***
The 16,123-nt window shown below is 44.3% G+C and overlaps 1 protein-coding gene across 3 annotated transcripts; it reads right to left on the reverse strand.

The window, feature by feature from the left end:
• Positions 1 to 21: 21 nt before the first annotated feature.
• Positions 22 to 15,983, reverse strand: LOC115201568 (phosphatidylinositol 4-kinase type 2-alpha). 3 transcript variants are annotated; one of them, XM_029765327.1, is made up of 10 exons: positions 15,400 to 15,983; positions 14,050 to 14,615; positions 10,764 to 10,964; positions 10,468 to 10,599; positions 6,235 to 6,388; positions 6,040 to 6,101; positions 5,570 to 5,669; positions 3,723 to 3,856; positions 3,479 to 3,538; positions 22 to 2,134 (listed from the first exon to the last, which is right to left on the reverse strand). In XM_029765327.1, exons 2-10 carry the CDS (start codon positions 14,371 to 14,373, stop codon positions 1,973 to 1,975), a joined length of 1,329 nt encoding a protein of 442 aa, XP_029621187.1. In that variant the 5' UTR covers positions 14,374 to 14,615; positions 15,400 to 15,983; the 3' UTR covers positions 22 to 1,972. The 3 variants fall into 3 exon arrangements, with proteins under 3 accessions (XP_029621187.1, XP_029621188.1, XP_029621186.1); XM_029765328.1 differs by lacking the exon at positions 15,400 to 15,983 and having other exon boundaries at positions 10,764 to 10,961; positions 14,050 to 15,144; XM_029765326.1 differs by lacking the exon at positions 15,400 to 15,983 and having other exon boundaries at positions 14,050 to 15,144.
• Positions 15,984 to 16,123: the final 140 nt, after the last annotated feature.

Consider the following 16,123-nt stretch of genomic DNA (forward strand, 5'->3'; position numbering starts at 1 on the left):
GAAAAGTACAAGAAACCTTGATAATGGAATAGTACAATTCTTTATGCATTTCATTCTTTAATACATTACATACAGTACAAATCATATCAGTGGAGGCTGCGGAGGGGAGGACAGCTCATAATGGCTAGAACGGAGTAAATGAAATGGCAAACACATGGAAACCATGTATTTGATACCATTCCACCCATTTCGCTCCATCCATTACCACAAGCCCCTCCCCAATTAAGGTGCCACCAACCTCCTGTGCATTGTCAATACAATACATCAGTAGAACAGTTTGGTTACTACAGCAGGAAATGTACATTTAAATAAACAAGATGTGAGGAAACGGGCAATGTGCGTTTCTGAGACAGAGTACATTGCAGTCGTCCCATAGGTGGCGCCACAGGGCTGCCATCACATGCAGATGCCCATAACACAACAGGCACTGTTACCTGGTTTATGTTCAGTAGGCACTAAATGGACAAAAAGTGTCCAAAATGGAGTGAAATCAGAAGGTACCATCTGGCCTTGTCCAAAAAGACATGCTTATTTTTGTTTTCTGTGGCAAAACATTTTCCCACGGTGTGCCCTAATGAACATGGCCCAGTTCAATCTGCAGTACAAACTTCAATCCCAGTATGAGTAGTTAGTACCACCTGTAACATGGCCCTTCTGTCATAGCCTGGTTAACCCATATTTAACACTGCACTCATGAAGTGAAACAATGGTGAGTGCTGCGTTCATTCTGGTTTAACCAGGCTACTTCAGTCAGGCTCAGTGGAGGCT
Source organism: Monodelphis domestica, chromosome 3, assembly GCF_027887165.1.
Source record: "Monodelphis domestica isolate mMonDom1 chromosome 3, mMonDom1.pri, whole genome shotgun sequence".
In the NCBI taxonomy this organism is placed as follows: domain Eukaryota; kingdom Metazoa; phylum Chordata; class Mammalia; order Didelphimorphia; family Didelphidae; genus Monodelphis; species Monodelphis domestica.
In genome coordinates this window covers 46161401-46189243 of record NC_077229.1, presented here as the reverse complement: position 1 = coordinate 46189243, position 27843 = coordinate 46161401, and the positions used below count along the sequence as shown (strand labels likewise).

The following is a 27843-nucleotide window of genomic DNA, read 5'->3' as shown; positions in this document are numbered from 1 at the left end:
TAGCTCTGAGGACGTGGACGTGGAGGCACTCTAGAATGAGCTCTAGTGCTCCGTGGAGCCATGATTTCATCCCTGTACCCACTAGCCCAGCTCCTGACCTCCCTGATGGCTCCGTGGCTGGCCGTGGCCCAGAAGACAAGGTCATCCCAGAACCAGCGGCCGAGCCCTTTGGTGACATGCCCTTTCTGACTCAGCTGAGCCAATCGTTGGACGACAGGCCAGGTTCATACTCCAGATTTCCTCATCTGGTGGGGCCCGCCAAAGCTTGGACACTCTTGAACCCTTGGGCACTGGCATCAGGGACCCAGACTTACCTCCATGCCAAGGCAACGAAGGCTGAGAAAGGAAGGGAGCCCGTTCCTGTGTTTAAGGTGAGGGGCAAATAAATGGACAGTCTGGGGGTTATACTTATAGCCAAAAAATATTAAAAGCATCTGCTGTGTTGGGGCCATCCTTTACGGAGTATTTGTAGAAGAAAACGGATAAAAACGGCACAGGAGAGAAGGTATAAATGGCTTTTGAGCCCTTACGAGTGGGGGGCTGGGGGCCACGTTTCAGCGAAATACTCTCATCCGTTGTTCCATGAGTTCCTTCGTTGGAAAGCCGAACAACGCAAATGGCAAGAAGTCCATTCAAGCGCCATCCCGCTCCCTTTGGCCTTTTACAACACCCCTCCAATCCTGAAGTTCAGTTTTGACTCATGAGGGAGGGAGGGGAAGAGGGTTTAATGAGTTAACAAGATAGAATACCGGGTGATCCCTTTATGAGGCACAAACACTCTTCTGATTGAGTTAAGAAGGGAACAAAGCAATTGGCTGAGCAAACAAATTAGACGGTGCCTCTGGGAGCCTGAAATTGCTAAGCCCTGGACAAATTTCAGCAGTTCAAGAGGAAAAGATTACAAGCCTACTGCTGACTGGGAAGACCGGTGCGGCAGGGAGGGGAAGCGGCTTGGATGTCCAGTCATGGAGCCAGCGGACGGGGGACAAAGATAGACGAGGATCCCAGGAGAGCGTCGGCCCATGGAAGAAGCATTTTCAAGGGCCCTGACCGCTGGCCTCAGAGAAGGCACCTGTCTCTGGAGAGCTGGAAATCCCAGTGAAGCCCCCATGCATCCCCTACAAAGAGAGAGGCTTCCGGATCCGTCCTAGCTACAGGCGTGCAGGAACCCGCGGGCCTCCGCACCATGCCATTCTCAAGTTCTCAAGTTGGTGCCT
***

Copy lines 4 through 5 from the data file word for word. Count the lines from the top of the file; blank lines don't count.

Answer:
• Positions 22 to 15,983, reverse strand: LOC115201568 (phosphatidylinositol 4-kinase type 2-alpha). 3 transcript variants are annotated; one of them, XM_029765327.1, is made up of 10 exons: positions 15,400 to 15,983; positions 14,050 to 14,615; positions 10,764 to 10,964; positions 10,468 to 10,599; positions 6,235 to 6,388; positions 6,040 to 6,101; positions 5,570 to 5,669; positions 3,723 to 3,856; positions 3,479 to 3,538; positions 22 to 2,134 (listed from the first exon to the last, which is right to left on the reverse strand). In XM_029765327.1, exons 2-10 carry the CDS (start codon positions 14,371 to 14,373, stop codon positions 1,973 to 1,975), a joined length of 1,329 nt encoding a protein of 442 aa, XP_029621187.1. In that variant the 5' UTR covers positions 14,374 to 14,615; positions 15,400 to 15,983; the 3' UTR covers positions 22 to 1,972. The 3 variants fall into 3 exon arrangements, with proteins under 3 accessions (XP_029621187.1, XP_029621188.1, XP_029621186.1); XM_029765328.1 differs by lacking the exon at positions 15,400 to 15,983 and having other exon boundaries at positions 10,764 to 10,961; positions 14,050 to 15,144; XM_029765326.1 differs by lacking the exon at positions 15,400 to 15,983 and having other exon boundaries at positions 14,050 to 15,144.
• Positions 15,984 to 16,123: the final 140 nt, after the last annotated feature.